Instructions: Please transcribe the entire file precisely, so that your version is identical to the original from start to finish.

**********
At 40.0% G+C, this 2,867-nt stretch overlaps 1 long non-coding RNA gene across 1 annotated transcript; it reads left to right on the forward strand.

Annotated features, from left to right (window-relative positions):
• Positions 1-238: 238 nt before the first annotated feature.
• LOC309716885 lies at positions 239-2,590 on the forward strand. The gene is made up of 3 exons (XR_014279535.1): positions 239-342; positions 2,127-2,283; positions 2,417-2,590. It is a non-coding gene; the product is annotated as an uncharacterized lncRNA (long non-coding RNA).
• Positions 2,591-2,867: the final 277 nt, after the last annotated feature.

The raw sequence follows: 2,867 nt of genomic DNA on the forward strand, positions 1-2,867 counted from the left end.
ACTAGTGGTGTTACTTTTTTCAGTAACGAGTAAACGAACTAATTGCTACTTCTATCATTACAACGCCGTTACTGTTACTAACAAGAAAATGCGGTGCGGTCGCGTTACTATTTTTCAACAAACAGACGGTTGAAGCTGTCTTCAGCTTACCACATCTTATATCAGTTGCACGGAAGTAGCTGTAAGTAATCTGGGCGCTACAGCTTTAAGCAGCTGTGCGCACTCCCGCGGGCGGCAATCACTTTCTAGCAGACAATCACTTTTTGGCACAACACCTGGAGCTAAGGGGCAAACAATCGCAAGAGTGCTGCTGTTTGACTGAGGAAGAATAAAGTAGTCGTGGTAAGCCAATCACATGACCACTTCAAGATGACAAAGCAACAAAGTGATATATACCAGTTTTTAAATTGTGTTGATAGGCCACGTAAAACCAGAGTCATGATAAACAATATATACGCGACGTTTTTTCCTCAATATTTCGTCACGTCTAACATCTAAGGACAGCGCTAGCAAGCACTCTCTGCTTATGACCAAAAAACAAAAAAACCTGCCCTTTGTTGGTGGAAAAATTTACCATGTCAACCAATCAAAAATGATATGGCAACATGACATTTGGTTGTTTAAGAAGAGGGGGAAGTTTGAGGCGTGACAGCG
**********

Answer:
At 40.0% G+C, this 2,867-nt stretch overlaps 1 long non-coding RNA gene across 1 annotated transcript; it reads left to right on the forward strand.

Annotated features, from left to right (window-relative positions):
• Positions 1-238: 238 nt before the first annotated feature.
• LOC309716885 lies at positions 239-2,590 on the forward strand. The gene is made up of 3 exons (XR_014279535.1): positions 239-342; positions 2,127-2,283; positions 2,417-2,590. It is a non-coding gene; the product is annotated as an uncharacterized lncRNA (long non-coding RNA).
• Positions 2,591-2,867: the final 277 nt, after the last annotated feature.

The raw sequence follows: 2,867 nt of genomic DNA on the forward strand, positions 1-2,867 counted from the left end.
ACTAGTGGTGTTACTTTTTTCAGTAACGAGTAAACGAACTAATTGCTACTTCTATCATTACAACGCCGTTACTGTTACTAACAAGAAAATGCGGTGCGGTCGCGTTACTATTTTTCAACAAACAGACGGTTGAAGCTGTCTTCAGCTTACCACATCTTATATCAGTTGCACGGAAGTAGCTGTAAGTAATCTGGGCGCTACAGCTTTAAGCAGCTGTGCGCACTCCCGCGGGCGGCAATCACTTTCTAGCAGACAATCACTTTTTGGCACAACACCTGGAGCTAAGGGGCAAACAATCGCAAGAGTGCTGCTGTTTGACTGAGGAAGAATAAAGTAGTCGTGGTAAGCCAATCACATGACCACTTCAAGATGACAAAGCAACAAAGTGATATATACCAGTTTTTAAATTGTGTTGATAGGCCACGTAAAACCAGAGTCATGATAAACAATATATACGCGACGTTTTTTCCTCAATATTTCGTCACGTCTAACATCTAAGGACAGCGCTAGCAAGCACTCTCTGCTTATGACCAAAAAACAAAAAAACCTGCCCTTTGTTGGTGGAAAAATTTACCATGTCAACCAATCAAAAATGATATGGCAACATGACATTTGGTTGTTTAAGAAGAGGGGGAAGTTTGAGGCGTGACAGCG